Jim Fox: An Impact of Kindness

It’s hard to find genuinely kind people in this world. Too often, a kind word can be precluded with unkind motivations, a hug with an end game, a gesture with a favor attached. I had the privilege of meeting one of these few people who give without holding back. My old high school was Knoxville Christian School. It wasn’t perfect, but there was one man who kept it running and made it feel like a home for the students who attended it. That man was Jim Fox.

Jim Fox wasn’t always at the quaint little school, however. He was actually born in Princeton, Kentucky, though good luck on getting him to tell you the year. It was there, and Paducah, Kentucky, where he was raised with the strong Christian values he still holds today. “I was blessed with a mom and dad.” Jim said, “My mother made the primary impact on my life. She was strong, and gentle, and always had something nice to say about everyone.” Though she died at the age of 52, young Jim made it his goal to follow in his mother’s benevolent footsteps.

He decided to pursue education. This is when he met his wife, Susan. They were students at the Western Kentucky University, and married in 1967. They’ve been married almost 50 years now, and even today, as I watch this couple, it’s all too evident the absolute devotion these two have had over the years. He wasn’t able to attend the college for long, however. His studies were interrupted when he joined the US Military, where he served on active duty for the US Army.

Finishing law school at the University of Memphis in 1970, Jim found work in Memphis, Tennessee, as a clerk for a federal judge, then practiced law in another local law firm. Three years later, his son Graham was born. That same year, he began working for TVA in Knoxville, as a trial attorney. A year after, his son Austin was born. Jim mentions that during this time, “It was difficult to stand on my Christian values.” He tried to get it right, but sometimes he had doubts on what was right. His trying paid off, and the company rewarded him for their success- they moved him up in litigation, then both Vice-President and Deputy General Counsel for TVA. He worked as a lawyer for thirty years, retiring in 2001. He continues to practice law to this day, however, working with children to finalize adoptions and other services pro-bono. Despite the demanding job, he was determined to be active in his community.

Jim started out at the Laurel Church of Christ for five years, then moved to the Farragut Church of Christ when they moved. There, Jim taught Sunday School and worked as an elder and deacon for 18 years. Jim and Susan now attend the Hardin Valley Church of Christ, where Jim serves as an elder. It was in these churches that he saw the need in his community, and wanted to help further.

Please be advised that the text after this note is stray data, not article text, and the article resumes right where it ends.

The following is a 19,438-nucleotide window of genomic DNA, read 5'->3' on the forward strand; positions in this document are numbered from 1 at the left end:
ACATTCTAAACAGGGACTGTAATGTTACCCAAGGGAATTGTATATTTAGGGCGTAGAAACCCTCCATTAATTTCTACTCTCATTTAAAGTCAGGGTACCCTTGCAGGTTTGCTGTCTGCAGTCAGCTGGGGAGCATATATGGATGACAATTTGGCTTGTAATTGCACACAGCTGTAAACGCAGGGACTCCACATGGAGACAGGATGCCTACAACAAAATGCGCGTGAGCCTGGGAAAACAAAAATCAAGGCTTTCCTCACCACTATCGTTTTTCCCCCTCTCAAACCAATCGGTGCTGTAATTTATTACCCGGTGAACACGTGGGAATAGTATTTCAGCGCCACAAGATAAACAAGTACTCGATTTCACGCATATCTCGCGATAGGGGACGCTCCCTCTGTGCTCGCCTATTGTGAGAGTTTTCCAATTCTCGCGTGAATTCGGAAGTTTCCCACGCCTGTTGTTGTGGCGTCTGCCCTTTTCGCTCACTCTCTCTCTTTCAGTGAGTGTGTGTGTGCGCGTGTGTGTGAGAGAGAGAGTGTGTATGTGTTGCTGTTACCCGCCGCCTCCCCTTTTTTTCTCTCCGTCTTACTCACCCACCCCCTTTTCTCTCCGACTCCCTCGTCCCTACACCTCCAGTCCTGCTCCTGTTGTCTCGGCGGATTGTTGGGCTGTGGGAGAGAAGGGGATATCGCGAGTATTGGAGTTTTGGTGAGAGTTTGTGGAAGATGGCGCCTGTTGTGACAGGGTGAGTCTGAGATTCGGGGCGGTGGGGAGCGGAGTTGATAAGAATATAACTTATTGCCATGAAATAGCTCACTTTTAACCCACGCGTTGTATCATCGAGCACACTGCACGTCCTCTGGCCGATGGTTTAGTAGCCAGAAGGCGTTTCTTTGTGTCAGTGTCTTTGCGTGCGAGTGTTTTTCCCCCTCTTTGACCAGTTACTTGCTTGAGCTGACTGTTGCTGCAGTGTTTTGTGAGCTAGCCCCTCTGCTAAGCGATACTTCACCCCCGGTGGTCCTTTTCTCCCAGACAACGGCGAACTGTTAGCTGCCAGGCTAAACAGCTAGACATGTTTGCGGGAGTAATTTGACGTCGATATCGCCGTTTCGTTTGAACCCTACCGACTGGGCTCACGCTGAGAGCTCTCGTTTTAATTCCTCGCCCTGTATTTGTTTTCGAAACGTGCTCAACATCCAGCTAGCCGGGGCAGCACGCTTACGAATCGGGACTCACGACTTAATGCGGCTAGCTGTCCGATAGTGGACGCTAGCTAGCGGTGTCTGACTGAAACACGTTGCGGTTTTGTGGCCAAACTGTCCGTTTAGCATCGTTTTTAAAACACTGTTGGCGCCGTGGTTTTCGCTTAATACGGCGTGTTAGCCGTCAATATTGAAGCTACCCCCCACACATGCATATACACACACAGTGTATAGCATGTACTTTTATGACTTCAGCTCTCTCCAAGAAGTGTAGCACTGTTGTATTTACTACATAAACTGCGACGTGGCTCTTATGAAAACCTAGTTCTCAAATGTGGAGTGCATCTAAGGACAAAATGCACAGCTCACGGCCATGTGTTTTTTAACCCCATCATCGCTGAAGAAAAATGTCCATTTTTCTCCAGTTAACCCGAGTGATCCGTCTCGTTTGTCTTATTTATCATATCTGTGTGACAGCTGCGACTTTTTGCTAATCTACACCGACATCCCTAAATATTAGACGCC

But this requires a brief history lesson. You see, Albania was once controlled in an area where Christianity wasn’t allowed. God’s name could not be spoken, Bibles could not be brought in. “They were thirsty for God’s word.” Jim said. He brought the Bible to them as an undercover missionary. Over the course of his life, Jim Fox has traveled to Albania 22 times. As he’s traveled and worked, he has had the privilege of seeing the Bible spread in the Albanian communities he’s worked in, and even farther. Jim Fox serves on the World English Institute which provides Bible materials and studies to people, now with students in every country in the world.

His impact strikes close to home, as well. Jim Fox hasn’t just been working as a lawyer, he’s worked at Knoxville Christian School for a long, long time. Since 1989, when his wife Susan began teaching there, Jim Fox has been active in student lives. At first, he worked with his two sons, but after they graduated he saw the value of a Christian education and wanted to do more. Once he retired from TVA in 2001, he became interim principal several times, serving on the Board of Directors, and then president in 2011, and remained there until last year, 2016. He serves on the Board of Hillbrook Christian Association which operates camps for young people and
area churches.

I attended that school. This man not only impacted the facility, but me. He would genuinely try to get to know all of the students by name, and would bring us candy every Friday. If a student had questions about faith, his door was always open and a Bible at the ready. Because of the work he’d done the school increased in students. People believed in the school and the work it was doing, because he believed in the school. He believed in nurturing the students towards Christ. Most importantly, he believed in the students themselves.

And to be believed in?

That was the most important gift someone could give.

Jim Fox is one of the kindest men that I know. Whether he’s working for the law or working for education, Fox’s impact cannot be ignored not just on students, on his employees, but on the community at large.

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